Giovanni Domenico Tiepolo(1727 -1804), son of the greatGiambattista Tiepolowho worked throughout Europe and led the his family with him. This is why Giandomenico and his brother Lorenzo began to collaborate with him from a young age and to learn all the secrets of the art of late-baroque painting.
The minuet of Giandomenico Tiepolo
Something that is perfectly shown in this painting that he made around the year 1750 and that today is kept in theNational Art Museum of CataloniaenBarcelona. A painting that shows us one of the most traditional festivals, Carnival, and above all a dance that became very popular in the 18th century, the minuet.
In this case, to set the stage for the performance Tiépolo son was inspired by one of the plays by the Italian playwright Carlo Goldoni. An author who collected the traditional characters of the famous Comedia dell’Arte. There appeared the Harlequin, Columbina, Pantaleón or Pulchinela. Which in turn are also as common in Venetian carnivals as masks.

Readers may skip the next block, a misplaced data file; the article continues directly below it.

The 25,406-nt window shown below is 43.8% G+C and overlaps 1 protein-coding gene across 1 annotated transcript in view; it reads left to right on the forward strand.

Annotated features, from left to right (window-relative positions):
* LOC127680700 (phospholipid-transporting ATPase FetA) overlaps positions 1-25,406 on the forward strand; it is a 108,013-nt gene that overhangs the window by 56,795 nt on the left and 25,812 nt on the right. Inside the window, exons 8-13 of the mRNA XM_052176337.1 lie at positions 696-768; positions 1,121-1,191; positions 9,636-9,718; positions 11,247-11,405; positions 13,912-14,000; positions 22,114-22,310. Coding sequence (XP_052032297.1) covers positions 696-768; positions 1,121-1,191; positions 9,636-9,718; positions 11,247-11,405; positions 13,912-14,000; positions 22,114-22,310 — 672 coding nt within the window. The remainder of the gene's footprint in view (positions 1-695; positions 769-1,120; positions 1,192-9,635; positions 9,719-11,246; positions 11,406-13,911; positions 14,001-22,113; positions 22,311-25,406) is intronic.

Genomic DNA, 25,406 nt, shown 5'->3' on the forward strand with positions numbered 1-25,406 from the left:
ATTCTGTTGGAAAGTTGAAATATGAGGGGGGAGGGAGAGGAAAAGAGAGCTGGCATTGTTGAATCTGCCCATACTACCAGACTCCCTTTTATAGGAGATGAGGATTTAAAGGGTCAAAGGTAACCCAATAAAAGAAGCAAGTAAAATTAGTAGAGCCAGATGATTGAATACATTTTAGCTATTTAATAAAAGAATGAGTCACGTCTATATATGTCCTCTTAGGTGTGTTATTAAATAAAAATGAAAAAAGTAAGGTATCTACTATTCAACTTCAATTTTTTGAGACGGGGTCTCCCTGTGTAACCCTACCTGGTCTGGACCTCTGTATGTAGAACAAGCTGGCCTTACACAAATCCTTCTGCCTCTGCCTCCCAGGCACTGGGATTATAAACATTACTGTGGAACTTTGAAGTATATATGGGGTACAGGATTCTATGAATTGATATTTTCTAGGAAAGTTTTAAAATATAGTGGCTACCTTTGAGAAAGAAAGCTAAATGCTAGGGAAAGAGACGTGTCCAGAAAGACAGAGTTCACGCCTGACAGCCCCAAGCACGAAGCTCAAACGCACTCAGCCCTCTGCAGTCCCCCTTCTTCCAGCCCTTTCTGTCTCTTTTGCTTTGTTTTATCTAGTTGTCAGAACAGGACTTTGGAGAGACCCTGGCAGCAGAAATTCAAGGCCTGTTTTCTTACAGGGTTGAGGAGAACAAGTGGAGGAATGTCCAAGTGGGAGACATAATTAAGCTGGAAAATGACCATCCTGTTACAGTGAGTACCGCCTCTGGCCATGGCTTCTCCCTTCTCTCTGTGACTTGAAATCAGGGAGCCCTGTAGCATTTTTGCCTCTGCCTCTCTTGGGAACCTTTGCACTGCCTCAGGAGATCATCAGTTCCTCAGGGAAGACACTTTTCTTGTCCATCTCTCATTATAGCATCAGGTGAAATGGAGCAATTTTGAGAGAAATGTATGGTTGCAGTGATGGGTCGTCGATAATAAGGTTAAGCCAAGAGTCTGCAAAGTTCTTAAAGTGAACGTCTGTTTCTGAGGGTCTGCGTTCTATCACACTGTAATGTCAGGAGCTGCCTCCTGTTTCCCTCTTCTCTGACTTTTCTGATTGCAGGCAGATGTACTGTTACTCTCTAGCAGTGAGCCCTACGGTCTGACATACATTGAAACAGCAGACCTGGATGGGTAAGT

The scene is set in a most rococo space, such as the gardens of a luxurious villa. However, in that garden there is an element that tells us about Giandomenico Tiepolo's tastes. And it is that it places a sculpture of classic airs on the whole scene. Something that can be understood as an allusion to histaste for the more contained artistic forms of Antiquity, towards greater harmony, since this painter is considered a wonderful link between the ornate rococo art and the more sedate and balanced that the incipient neoclassical art will bring.
Nevertheless, in terms of genre it is purely rococo. It is a gallant scene, in this case of the high society of Venice, which on many occasions hid the decadence of their city, with the celebration of this type of festivities. So it would be a costumbrista scene, much to the taste of the art buyers of that time. After all, it brought together many of the elements that this dilettante aristocracy liked. A party, costumes, a garden, music, theater, and also a fashionable dance, such as the minuet, which appears in other works by this painter and other contemporaries.
By the way, a dance like so many other things from the late-baroque and rococo culture came from France, from which artistic elements and other dances such as the rigodon, or the chaconne, which flooded the customs and festivities of almost all European courts.